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Cost-sharing for emergency care and unfavorable clinical events: findings from the safety and financial ramifications of ED copayments study

OBJECTIVE: To evaluate the effect of emergency department (ED) copayment levels on ED use and unfavorable clinical events. Data Source/Study Setting. Kaiser Permanente-Northern California (KPNC), a prepaid integrated delivery system. STUDY DESIGN: In a quasi-experimental longitudinal study with concurrent controls, we estimated rates of ED visits, hospitalizations, ICU admissions, and deaths associated with higher ED copayments relative to no copayment, using Poisson random effects and proportional hazard models, controlling for patient characteristics. The study period began in January 1999; more than half of the population experienced an employer-chosen increase in their ED copayment in January 2000. DATA COLLECTION/EXTRACTION METHODS: Using KPNC automated databases, the 2000 U.S. Census, and California state death certificates, we collected data on ED visits and unfavorable clinical events over a 36-month period (January 1999 through December 2001) among 2,257,445 commercially insured and 261,091 Medicare insured health system members. PRINCIPAL FINDINGS: Among commercially insured subjects, ED visits decreased 12 percent with the $20-35 copayment (95 percent confidence interval [CI]: 11-13 percent), and 23 percent with the $50-100 copayment (95 percent CI: 23-24 percent) compared with no copayment. Hospitalizations, ICU admissions, and deaths did not increase with copayments. Hospitalizations decreased 4 percent (95 percent CI: 2-6 percent) and 10 percent (95 percent CI: 7-13 percent) with ED copayments of $20-35 and $50-100, respectively, compared with no copayment. Among Medicare subjects, ED visits decreased by 4 percent (95 percent CI: 3-6 percent) with the $20-50 copayments compared with no copayment; unfavorable clinical events did not increase with copayments, e.g., hospitalizations were unchanged (95 percent CI: -3 percent to +2 percent) with $20-50 ED copayments compared with no copayment. CONCLUSIONS: Relatively modest levels of patient cost-sharing for ED care decreased ED visit rates without increasing the rate of unfavorable clinical events.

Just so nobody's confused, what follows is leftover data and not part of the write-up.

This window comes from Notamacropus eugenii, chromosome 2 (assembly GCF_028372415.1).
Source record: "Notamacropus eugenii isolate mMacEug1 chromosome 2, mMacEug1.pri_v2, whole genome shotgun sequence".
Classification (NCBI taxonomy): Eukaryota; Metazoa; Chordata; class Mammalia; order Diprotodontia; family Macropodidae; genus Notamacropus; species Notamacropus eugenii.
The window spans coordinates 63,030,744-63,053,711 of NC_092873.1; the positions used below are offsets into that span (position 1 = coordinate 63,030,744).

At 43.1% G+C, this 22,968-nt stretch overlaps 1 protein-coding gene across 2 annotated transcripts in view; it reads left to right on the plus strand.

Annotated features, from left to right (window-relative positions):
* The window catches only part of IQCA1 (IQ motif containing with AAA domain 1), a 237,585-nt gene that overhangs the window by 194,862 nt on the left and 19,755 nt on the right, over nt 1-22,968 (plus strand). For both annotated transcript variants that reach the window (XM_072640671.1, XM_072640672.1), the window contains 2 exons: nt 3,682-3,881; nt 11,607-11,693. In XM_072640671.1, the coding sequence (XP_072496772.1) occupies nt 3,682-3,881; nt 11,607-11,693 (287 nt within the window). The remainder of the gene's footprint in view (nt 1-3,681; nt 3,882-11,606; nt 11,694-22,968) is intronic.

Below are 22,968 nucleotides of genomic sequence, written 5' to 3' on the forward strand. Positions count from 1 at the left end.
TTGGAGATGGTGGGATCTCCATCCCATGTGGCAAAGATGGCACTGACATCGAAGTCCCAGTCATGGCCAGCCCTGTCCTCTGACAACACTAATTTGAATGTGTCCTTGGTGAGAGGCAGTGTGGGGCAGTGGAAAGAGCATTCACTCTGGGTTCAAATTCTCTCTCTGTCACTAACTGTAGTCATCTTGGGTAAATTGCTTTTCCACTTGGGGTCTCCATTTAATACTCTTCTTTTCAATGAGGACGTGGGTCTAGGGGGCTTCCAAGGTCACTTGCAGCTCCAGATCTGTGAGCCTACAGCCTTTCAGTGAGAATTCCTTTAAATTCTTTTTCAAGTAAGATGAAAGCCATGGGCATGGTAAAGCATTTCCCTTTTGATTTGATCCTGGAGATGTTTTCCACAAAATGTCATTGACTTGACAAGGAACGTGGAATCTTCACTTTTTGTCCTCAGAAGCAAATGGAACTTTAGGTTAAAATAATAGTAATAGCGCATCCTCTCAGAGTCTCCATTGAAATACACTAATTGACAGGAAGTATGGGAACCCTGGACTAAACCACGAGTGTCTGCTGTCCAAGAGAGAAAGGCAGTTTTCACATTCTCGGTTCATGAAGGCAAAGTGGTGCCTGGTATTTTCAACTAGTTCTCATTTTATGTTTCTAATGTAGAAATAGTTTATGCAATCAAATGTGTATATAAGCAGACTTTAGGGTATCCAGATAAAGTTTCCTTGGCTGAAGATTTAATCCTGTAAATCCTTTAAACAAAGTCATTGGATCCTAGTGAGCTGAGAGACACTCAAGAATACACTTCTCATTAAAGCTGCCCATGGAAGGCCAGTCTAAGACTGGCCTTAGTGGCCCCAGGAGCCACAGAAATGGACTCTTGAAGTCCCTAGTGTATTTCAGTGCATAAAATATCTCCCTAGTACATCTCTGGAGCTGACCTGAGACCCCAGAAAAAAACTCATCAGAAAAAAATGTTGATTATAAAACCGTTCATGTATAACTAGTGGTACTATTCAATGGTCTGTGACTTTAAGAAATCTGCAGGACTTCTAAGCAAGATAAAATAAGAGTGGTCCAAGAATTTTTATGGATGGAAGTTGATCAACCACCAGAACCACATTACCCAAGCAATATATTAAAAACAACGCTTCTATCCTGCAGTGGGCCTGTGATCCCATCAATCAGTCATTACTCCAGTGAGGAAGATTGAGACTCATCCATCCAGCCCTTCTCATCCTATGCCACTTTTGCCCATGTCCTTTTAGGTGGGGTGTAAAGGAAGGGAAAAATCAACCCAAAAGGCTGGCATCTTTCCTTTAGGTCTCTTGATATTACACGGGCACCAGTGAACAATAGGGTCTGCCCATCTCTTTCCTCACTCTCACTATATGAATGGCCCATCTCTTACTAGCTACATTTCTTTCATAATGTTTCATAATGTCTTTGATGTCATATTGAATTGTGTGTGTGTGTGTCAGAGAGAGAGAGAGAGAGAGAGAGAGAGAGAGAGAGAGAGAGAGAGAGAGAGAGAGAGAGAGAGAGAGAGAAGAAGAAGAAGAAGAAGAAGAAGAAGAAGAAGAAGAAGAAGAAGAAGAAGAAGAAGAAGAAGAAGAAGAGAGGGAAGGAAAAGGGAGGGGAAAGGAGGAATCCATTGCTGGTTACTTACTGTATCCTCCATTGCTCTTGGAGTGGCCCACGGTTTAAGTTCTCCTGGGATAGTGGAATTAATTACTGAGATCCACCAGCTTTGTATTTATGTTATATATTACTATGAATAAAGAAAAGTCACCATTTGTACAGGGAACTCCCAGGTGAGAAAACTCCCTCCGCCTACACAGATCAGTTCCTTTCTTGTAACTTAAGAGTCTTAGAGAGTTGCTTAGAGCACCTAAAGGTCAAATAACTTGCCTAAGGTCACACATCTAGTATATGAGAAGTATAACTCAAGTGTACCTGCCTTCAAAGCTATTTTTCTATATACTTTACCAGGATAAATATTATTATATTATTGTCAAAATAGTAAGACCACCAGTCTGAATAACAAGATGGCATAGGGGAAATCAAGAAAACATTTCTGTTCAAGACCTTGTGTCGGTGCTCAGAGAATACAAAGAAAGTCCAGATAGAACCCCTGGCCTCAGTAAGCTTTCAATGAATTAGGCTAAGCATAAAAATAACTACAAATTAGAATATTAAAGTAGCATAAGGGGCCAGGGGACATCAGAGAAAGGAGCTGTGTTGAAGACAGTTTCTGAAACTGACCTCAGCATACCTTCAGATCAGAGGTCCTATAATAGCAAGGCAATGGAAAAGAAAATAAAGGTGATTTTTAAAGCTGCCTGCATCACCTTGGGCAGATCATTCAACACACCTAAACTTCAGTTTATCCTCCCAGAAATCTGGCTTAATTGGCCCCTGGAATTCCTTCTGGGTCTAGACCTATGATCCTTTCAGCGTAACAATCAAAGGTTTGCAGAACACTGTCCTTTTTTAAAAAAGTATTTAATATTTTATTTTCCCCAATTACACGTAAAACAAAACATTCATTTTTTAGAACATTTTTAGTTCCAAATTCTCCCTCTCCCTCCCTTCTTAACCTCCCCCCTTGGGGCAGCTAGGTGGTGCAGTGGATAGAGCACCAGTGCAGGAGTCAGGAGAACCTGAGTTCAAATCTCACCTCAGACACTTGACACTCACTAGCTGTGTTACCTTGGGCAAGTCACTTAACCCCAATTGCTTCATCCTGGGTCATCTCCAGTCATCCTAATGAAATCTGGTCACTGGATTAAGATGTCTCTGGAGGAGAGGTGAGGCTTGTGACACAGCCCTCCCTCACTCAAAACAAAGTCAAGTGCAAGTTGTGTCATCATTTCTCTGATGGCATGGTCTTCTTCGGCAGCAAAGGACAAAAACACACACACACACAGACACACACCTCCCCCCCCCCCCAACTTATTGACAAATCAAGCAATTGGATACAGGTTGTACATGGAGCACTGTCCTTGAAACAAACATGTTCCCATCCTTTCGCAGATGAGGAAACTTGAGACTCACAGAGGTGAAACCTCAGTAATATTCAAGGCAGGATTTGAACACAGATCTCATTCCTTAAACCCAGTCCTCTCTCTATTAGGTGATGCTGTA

Authors: Hsu J; Price M; Brand R; Ray GT; Fireman B; Newhouse JP; Selby JV

Health Serv Res. 2006 Oct;41(5):1801-20.

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